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Researchers need to think twice when they use data from Facebook, Twitter and other social media sites to draw conclusions about human behavior, two computer scientists warn. The rise of social media has given researchers a quick and cheap way of mining information about what people are thinking and doing. But these massive data sets can be inherently biased, meaning the people found on such sites aren't a representative sample of the general public, according to Derek Ruths of McGill University and Jürgen Pfeffer of Carnegie Mellon University. In an article published in the Nov. 28 issue of the journal Science, the two urge behavioral scientists to find ways of correcting for the biases in their samples.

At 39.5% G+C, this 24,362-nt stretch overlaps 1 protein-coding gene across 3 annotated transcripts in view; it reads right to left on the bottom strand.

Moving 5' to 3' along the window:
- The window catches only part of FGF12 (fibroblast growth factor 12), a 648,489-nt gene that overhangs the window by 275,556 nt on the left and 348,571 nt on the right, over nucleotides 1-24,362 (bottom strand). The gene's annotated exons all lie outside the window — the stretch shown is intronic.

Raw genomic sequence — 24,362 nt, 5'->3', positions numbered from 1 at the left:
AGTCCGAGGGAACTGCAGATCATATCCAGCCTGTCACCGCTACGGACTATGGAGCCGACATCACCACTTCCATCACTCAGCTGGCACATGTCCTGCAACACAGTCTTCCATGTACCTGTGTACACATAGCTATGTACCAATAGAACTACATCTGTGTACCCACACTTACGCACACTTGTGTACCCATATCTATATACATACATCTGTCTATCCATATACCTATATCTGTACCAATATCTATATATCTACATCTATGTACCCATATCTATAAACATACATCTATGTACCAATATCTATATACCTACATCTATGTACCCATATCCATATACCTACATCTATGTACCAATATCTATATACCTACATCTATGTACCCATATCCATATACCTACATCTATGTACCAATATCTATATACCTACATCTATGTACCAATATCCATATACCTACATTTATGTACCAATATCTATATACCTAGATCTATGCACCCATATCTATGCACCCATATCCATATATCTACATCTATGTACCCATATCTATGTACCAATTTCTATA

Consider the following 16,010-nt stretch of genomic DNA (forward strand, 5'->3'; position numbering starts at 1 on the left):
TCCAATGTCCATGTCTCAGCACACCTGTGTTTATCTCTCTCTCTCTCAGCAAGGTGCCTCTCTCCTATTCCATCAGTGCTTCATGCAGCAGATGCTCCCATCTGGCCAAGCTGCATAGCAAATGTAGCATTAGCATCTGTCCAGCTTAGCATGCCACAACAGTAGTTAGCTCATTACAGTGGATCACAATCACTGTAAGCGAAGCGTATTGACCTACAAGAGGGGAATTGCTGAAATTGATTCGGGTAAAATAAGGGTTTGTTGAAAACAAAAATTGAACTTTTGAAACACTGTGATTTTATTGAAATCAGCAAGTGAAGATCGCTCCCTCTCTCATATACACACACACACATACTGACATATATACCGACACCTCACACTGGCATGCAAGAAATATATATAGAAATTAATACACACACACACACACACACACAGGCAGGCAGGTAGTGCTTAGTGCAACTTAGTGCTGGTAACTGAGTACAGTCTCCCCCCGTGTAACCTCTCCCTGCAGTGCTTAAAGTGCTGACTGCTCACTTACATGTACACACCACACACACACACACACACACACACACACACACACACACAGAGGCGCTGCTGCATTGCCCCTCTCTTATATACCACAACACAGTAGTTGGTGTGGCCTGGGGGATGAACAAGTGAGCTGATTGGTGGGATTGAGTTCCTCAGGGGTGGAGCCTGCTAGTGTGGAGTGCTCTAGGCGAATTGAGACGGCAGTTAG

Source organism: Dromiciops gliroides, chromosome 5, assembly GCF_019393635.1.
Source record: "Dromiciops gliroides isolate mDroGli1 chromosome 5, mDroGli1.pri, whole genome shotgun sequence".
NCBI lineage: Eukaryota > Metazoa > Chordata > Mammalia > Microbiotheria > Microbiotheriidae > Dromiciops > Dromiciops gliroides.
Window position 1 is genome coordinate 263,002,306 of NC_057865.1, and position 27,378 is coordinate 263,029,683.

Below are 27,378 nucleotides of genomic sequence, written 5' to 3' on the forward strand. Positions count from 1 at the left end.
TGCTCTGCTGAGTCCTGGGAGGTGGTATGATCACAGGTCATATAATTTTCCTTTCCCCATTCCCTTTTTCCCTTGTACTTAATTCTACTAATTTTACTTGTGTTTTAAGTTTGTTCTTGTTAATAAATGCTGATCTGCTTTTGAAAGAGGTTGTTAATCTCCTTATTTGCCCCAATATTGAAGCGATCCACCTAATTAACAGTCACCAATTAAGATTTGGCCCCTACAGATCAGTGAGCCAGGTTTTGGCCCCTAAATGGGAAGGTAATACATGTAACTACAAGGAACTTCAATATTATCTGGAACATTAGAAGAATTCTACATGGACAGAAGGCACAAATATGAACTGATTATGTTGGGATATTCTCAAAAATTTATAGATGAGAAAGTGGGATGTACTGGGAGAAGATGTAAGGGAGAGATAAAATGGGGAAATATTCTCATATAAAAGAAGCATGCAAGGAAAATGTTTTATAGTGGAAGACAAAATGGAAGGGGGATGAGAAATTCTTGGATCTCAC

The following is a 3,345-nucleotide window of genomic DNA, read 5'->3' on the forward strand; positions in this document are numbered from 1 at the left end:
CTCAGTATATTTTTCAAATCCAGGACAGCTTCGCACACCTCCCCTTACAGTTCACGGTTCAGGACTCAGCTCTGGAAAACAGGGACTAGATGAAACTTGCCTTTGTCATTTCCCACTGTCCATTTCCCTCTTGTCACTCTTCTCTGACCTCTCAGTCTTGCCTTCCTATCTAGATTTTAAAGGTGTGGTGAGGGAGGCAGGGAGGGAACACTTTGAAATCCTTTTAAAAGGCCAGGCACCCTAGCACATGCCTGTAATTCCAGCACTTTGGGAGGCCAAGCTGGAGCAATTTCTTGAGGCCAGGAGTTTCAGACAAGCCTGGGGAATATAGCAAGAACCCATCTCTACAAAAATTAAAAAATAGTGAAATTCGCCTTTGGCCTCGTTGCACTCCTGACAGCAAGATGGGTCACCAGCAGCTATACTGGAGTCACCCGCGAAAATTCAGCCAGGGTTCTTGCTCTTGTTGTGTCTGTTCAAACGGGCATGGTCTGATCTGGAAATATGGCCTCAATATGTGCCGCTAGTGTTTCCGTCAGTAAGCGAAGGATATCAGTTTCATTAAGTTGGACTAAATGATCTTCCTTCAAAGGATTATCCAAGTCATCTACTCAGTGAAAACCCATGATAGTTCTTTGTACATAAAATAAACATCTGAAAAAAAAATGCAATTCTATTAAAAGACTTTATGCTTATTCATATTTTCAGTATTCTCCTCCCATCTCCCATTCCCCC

"Not everything that can be labeled as 'Big Data' is automatically great," Pfeffer said. As an example, Ruths and Pfeffer note that Instagram is favored by people between the ages of 18 and 29, African-Americans, Latinos, women and city dwellers, while Pinterest is dominated by women ages 25 to 34 with average household incomes of $100,000. Yet researchers rarely correct for these inherent sampling biases, Ruths and Pfeffer said.